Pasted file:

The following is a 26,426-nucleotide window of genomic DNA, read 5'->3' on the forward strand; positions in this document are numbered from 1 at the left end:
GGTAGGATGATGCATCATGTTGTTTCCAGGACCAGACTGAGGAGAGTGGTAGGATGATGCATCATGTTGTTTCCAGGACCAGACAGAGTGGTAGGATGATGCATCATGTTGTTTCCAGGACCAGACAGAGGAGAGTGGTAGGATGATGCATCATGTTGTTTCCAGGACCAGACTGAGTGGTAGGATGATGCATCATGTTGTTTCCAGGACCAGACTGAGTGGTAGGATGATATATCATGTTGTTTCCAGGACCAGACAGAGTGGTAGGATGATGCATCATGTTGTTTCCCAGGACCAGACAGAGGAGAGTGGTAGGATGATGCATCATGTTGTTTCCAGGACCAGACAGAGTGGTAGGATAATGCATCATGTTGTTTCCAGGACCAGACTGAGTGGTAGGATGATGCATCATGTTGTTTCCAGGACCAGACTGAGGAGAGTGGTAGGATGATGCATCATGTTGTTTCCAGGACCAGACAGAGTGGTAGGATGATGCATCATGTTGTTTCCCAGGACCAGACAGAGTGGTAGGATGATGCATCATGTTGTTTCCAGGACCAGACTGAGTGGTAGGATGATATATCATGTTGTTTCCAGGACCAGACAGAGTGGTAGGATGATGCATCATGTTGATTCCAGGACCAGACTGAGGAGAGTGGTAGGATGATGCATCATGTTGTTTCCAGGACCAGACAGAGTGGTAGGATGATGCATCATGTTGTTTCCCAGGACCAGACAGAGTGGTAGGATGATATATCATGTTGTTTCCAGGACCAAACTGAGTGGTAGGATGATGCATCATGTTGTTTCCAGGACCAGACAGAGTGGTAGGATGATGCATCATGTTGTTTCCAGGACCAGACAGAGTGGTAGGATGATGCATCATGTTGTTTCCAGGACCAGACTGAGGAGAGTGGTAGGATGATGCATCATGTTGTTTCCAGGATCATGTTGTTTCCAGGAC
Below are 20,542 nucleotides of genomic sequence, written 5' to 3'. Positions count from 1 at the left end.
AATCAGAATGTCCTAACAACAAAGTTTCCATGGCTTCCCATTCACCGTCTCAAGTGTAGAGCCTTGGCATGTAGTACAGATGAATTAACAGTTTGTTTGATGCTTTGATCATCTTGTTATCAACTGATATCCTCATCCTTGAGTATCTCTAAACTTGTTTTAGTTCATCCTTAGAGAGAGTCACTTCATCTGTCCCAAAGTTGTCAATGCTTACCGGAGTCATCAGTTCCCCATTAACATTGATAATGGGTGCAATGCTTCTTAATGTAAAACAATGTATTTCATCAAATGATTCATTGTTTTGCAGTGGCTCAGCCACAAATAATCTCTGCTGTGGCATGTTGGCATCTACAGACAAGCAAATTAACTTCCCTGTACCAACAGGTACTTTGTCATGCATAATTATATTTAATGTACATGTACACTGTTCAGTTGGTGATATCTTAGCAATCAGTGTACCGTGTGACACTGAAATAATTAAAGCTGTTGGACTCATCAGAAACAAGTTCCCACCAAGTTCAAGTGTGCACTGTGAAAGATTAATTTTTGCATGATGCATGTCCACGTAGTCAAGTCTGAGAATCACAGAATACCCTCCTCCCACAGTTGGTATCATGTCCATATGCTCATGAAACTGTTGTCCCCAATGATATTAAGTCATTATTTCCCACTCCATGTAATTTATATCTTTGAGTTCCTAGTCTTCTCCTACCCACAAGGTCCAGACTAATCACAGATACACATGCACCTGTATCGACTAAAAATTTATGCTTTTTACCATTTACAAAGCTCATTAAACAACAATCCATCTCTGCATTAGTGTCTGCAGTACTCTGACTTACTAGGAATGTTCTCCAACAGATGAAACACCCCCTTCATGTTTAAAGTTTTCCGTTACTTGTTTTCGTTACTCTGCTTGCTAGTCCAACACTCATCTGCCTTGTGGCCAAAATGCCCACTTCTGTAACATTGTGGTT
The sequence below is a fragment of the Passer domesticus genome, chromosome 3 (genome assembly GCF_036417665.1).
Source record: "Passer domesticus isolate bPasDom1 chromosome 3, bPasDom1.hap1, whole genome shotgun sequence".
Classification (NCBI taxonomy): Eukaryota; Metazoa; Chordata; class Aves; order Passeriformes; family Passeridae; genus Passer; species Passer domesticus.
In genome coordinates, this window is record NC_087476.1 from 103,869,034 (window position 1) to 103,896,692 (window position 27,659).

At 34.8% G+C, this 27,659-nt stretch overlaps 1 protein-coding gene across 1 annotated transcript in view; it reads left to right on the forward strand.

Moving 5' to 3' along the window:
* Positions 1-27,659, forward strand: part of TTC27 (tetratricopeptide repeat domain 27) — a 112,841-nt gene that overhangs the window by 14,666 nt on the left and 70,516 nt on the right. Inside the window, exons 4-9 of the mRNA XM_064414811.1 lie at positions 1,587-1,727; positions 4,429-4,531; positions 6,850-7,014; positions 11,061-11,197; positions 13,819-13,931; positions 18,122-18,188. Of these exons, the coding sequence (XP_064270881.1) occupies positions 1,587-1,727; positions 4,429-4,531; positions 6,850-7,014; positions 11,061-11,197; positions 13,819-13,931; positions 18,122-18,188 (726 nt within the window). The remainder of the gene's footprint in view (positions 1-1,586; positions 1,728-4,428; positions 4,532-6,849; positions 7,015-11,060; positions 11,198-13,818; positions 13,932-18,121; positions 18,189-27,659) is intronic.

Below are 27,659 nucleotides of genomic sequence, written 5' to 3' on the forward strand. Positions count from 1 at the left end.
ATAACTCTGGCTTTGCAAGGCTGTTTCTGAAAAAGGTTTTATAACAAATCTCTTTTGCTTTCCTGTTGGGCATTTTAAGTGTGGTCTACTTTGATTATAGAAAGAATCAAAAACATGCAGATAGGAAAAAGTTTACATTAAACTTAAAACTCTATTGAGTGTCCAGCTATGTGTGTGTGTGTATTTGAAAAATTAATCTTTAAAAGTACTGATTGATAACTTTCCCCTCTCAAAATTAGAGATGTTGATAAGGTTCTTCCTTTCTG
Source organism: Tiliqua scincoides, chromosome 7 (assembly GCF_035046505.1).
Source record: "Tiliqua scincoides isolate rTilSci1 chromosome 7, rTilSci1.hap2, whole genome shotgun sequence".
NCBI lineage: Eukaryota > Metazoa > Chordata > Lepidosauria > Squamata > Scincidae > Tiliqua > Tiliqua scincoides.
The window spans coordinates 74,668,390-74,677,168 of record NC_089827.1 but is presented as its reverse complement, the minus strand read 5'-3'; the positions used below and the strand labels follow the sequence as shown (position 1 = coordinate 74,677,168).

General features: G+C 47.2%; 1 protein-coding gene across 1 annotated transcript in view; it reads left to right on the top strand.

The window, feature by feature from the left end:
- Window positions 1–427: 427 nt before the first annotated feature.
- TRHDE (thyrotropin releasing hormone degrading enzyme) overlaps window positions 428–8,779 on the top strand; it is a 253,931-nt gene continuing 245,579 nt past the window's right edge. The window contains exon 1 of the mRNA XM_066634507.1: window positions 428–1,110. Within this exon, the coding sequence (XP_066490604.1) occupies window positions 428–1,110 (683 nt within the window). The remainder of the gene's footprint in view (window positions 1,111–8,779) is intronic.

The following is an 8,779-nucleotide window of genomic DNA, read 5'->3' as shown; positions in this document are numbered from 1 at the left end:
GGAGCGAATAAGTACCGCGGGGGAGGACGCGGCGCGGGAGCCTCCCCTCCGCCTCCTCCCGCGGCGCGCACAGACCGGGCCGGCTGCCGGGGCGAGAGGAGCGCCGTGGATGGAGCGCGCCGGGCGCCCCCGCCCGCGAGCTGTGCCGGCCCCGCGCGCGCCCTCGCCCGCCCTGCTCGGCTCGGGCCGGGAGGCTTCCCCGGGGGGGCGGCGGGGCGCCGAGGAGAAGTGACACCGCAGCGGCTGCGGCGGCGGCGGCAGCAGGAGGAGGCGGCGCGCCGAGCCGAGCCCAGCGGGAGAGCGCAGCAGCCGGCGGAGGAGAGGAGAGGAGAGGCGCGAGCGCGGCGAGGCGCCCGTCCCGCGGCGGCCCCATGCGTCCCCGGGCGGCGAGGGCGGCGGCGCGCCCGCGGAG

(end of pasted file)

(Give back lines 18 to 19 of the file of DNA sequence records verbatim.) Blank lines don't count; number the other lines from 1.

General features: G+C 47.2%; 1 protein-coding gene across 1 annotated transcript in view; it reads left to right on the top strand.

The window, feature by feature from the left end: